Shares on China tech market gain up to 520% in trading debut
Circuit breakers trip as China’s Nasdaq-style bourse debuts
Star Market, China’s new Nasdaq-style tech board. Photograph: Reuters
Shares rocketed by as much as 520 per cent on the first day of trading for Shanghai’s new science and technology-focused equities market, as investors scrambled to buy the first 25 companies to list on the so-called Star Market, leaving other Chinese equities high and dry.
All of the first batch of 25 companies – ranging from chip-makers to biotech firms – more than doubled their already frothy IPO (initial public offering) prices on the Star Market, operated by the Shanghai Stock Exchange.
Trading in Anji Microelectronics Technology (Shanghai), a semiconductor firm, was halted twice as the company’s shares hit two circuit breakers – first after rising 30 per cent, then after climbing 60 per cent from the market open – designed to calm frenzied buying.
Stocks on the new board rose by an average of nearly 160 per cent from their IPO prices in morning trading. Only three of the 25 stocks didn’t hit a circuit breaker causing trading to be automatically suspended for 10 minutes, with 14 being paused due to a rise of 30 per cent from their opening price and eight being paused after falling 30 per cent.
Analysts had expected high volatility amid looser trading rules and massive demand for the newly listed stocks.
Unlike China’s other boards, the so-called Star high-tech board has no daily trading limits in place for the first five days of trading. The trading suspension mechanism is intended to allow the market to cool off and reduce irrational speculation, according to the securities regulator.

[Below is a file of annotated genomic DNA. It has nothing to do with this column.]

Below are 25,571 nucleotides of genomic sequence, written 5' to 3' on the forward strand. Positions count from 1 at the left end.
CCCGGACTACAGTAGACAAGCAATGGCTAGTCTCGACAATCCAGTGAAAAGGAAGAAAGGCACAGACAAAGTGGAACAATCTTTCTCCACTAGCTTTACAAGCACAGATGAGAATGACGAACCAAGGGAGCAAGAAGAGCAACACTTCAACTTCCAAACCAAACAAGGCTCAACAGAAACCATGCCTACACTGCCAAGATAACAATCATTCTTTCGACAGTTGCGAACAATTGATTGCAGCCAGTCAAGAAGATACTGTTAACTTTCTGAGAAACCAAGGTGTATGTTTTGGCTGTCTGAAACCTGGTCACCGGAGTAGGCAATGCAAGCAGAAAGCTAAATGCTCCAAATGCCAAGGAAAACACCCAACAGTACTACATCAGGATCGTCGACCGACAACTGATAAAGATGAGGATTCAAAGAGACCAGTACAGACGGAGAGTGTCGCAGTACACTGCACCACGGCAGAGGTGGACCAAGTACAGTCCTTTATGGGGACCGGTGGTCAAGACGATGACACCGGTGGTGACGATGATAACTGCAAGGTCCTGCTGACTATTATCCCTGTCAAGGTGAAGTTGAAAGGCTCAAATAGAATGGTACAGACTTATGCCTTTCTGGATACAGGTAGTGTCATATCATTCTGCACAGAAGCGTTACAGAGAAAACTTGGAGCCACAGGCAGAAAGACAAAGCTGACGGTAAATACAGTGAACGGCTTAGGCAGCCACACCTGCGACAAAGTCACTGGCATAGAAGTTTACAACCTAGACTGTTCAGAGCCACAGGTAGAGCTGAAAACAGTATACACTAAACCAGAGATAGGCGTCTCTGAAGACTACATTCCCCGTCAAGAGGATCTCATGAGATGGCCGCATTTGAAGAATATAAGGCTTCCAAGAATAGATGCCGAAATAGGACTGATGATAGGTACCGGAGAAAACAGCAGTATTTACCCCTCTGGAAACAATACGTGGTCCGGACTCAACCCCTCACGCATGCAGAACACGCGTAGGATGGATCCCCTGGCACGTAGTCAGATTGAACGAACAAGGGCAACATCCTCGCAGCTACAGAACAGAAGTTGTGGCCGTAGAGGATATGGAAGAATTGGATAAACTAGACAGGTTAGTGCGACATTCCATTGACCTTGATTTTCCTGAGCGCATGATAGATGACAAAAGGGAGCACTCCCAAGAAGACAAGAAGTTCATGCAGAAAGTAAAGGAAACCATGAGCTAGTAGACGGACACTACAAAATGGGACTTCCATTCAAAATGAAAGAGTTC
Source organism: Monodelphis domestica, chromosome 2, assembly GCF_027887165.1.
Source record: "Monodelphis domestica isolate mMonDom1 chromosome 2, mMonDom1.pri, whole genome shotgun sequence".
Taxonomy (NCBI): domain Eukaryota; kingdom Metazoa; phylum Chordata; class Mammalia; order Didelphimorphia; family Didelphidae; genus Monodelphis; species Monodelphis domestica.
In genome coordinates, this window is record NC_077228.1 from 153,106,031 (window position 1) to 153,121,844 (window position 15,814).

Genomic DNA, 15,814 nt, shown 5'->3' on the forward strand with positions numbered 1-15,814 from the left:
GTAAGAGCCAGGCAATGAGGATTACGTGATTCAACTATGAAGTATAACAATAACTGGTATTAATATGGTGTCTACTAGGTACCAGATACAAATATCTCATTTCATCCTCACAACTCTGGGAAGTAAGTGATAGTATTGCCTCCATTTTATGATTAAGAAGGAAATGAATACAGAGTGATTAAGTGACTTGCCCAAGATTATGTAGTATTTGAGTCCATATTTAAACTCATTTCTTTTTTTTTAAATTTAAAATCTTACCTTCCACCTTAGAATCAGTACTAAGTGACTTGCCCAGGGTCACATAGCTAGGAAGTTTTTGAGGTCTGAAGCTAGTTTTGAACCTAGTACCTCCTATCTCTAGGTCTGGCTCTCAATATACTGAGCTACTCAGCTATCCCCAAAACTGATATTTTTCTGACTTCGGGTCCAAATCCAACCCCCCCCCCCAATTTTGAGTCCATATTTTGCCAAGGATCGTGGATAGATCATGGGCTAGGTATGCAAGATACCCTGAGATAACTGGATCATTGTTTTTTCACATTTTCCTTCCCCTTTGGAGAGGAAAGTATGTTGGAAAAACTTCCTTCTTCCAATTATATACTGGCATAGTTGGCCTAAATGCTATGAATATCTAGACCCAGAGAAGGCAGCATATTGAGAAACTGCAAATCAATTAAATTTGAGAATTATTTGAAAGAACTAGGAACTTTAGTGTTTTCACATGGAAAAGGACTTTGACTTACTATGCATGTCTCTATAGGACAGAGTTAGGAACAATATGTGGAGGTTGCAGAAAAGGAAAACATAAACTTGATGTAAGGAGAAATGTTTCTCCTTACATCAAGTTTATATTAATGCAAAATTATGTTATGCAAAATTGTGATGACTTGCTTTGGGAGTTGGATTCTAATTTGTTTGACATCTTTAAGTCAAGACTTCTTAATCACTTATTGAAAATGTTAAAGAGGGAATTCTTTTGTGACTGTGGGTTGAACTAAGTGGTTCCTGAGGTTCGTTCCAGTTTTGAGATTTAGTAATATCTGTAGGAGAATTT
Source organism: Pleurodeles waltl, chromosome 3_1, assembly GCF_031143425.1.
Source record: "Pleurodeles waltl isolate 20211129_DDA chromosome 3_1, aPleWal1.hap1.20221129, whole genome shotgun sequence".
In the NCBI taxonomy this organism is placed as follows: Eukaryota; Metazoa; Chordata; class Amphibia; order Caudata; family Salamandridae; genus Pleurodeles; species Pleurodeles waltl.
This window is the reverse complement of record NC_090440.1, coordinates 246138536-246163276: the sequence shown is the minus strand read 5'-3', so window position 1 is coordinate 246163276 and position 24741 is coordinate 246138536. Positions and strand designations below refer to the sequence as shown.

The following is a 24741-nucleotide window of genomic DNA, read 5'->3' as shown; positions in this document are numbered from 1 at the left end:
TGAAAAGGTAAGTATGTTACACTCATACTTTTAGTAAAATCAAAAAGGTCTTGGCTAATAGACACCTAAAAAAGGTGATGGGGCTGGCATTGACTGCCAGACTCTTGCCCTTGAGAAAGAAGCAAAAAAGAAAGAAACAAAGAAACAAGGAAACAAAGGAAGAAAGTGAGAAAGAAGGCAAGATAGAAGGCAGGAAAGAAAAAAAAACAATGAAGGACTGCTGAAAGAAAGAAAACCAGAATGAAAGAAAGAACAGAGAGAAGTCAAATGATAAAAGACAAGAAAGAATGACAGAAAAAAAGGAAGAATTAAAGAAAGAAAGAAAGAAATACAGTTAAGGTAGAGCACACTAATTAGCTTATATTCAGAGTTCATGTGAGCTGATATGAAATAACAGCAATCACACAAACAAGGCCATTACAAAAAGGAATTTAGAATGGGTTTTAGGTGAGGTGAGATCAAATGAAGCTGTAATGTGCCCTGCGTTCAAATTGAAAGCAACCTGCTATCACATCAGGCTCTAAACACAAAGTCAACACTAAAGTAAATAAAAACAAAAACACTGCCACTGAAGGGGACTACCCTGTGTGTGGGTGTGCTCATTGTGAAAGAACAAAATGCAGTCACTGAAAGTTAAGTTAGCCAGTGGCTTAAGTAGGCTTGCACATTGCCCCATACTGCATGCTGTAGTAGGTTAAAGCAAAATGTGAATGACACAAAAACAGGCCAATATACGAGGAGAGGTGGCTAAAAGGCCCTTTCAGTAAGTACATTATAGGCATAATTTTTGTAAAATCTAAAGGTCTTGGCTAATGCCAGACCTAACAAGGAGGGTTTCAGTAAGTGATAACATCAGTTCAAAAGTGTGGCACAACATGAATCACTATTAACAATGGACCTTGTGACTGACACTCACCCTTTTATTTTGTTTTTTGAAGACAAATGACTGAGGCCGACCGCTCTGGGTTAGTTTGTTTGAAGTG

By the midday break, Anji shares had leapt 415 per cent from their IPO price, having been up 520 per cent at one stage. Suzhou Harmontronics Automation Technology, however, triggered its circuit breaker in the opposite direction, falling 30 per cent from the market open, before rebounding.
But by midday the company’s shares were still 113 per cent higher than their IPO price. Monday’s spiralling share prices and high volatility on the Star Market were anticipated as investors chased the new board, said Zhu Junchun, chief analyst with Lianxun Securities.
Investor focus on the Star Market in the short term could weigh on the main board in terms of liquidity and attention, he said. That effect was clear on Monday, with the benchmark Shanghai Composite Index dipping 0.57 per cent by midday, and the blue-chip CSI300 index trading flat. SSE said an index tracking the Star Market would be launched on the 11th trading day following the debut of the 30th company on the board.
Modelled after Nasdaq, and complete with a US-style IPO system, Star may be China’s boldest attempt at capital market reforms yet. It is also been driven by Beijing’s ambition to become technologically self-reliant as a prolonged trade war with Washington catches Chinese tech firms in the crossfire. Even veterans of China’s notoriously volatile stock markets had braced for a wild opening day on the new board, after initial public offerings were oversubscribed by an average of about 1,700 times among retail investors. – Reuters